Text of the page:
Tuesday, January 6, 2009

Memoir vs. Fiction

The special winter fiction issue of The New Yorker includes a new story by Alice Munro. That is always cause for gladness. The Contributors section informs us that she has a new collection, Too Much Happiness, coming out in late 2009. That is cause for even more celebration.

It is not just my opinion, but the opinion of practically every reviewer and critic I have read, that Alice Munro is our greatest living short-story writer--the Chekhov of the twentieth and twentieth-first century. Some might vote for William Trevor, but these two greats seem to have no rival.

It seems to me that if one could get at what makes these two writers such masters of the short story, one could formulate some tentative understanding of just what unique characteristics the short story as a genre has.

Perhaps not. Maybe if one could formulate the basic characteristics of Joyce Carol Oates' stories (And Lord knows she has written a lot of them), one could formulate such an understanding of the genre.

However, one basic difference between the stories of Oates and the stories of Munro, it seems to me, is that whereas one could learn how to write stories like Oates, one could not learn how to write stories like Alice Munro. Why is that?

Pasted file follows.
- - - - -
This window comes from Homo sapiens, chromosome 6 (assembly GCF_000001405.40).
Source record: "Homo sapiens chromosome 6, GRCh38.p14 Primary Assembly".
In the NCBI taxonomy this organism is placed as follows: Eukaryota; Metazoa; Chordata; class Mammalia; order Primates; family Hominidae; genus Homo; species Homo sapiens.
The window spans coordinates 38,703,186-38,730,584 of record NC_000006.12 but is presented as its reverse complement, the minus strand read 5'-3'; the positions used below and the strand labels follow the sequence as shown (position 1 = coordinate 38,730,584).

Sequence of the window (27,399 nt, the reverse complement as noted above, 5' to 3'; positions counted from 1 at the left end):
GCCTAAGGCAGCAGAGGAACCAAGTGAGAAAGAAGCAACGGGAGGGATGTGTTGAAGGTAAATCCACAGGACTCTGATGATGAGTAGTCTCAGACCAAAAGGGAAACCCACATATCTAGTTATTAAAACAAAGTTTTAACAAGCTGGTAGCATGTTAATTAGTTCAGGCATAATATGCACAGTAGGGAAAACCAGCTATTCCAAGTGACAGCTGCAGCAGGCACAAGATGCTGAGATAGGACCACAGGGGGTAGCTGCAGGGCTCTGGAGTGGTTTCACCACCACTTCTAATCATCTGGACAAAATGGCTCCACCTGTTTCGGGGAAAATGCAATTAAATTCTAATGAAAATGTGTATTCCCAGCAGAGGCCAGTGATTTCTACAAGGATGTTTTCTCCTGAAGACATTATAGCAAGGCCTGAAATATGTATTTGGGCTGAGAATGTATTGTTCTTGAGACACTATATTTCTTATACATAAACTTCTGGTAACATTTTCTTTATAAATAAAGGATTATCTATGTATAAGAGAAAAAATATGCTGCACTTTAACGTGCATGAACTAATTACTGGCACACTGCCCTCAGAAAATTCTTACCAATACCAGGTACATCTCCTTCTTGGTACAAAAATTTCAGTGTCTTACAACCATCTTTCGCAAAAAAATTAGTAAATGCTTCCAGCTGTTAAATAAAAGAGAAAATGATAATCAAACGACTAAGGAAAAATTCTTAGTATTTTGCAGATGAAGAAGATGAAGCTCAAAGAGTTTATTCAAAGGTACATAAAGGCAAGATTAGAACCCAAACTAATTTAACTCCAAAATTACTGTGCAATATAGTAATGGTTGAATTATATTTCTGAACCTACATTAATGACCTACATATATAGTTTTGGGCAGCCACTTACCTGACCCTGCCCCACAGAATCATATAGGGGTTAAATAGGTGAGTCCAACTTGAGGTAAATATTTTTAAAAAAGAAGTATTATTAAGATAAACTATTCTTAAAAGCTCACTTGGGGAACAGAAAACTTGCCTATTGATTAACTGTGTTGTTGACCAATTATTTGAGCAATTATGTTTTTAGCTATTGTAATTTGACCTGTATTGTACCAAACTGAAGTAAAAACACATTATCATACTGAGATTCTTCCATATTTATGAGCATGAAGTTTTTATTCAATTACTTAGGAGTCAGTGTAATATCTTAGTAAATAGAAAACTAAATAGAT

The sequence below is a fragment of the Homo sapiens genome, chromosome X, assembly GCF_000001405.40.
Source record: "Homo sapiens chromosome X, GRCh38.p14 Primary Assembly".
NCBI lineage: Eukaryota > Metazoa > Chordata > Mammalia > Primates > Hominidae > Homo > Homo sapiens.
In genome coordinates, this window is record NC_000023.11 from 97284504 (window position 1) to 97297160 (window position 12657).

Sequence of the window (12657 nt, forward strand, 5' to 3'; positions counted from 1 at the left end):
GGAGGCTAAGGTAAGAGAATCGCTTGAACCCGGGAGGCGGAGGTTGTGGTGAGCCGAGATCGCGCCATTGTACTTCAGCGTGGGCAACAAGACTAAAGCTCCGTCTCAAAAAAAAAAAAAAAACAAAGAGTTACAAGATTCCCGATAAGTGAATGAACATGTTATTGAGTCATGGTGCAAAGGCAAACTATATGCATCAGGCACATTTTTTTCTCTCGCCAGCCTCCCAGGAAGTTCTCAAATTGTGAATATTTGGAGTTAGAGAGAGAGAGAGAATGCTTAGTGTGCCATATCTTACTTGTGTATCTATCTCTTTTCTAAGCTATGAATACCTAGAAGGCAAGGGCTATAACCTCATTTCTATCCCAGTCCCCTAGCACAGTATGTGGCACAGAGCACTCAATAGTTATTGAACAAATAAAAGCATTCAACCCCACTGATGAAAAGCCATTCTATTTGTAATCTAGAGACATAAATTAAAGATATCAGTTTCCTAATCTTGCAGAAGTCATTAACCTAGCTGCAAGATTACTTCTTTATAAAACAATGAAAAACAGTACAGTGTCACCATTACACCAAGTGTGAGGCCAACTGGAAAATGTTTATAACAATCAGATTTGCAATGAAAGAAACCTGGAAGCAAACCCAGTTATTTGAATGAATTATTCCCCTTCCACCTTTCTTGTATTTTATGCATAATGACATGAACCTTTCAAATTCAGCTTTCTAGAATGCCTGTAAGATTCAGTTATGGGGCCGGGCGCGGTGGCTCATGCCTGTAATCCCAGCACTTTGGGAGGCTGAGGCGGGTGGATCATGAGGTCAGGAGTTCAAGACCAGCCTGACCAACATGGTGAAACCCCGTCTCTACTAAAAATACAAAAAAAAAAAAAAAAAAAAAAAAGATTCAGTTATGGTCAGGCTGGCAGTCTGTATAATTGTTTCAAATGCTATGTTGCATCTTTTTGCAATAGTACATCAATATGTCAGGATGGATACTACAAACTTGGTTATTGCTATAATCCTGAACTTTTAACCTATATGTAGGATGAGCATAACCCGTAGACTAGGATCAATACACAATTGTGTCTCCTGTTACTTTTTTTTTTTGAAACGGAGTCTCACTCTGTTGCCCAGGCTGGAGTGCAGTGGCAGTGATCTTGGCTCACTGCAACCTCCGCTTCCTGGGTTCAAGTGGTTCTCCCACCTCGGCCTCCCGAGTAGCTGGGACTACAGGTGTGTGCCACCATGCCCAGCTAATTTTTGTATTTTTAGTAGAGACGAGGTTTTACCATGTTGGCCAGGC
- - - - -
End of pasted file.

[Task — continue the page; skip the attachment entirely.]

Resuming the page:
Perhaps more on this at another time. What I want to discuss vis a vis the new Munro story in The New Yorker, entitled "Some Women," is the relationship between memoir and fiction, particularly a memoir anecdote and a short story.

Although the Munro piece is labeled "fiction," it begins like a memoir: "I am amazed sometimes to think how old I am. I can remember when the streets of the town I lived in were sprinkled with water to lay the dust in summer...."

The narrator is an old woman (we don't know how old) who recalls a summer when she was thirteen and got her first job. We don't see her, so we do not know what she looks like; we only hear a voice and imagine a thirteen-year-old girl having the experience of assisting an old woman care for her stepson, who has come back from the war, gone to college, studied history, got married, and then got leukemia. He and his wife, Sylvia, who teaches summer school at a nearby college, now live with the stepmother, "Old Mrs. Crozier." He is referred to as "Young Mr. Crozier." He is in an upstairs bedroom. The girl has few responsibilities--bringing him water, pulling the shades up and down, adjusting the position of the fan.

Into the household comes a young masseuse named Roxanne, who gives Old Mrs. Crozier massages. She is loud and boisterous and not a little vulgar--telling dirty jokes, spending more and more time with Mr. Crozier, teasing, and flirting.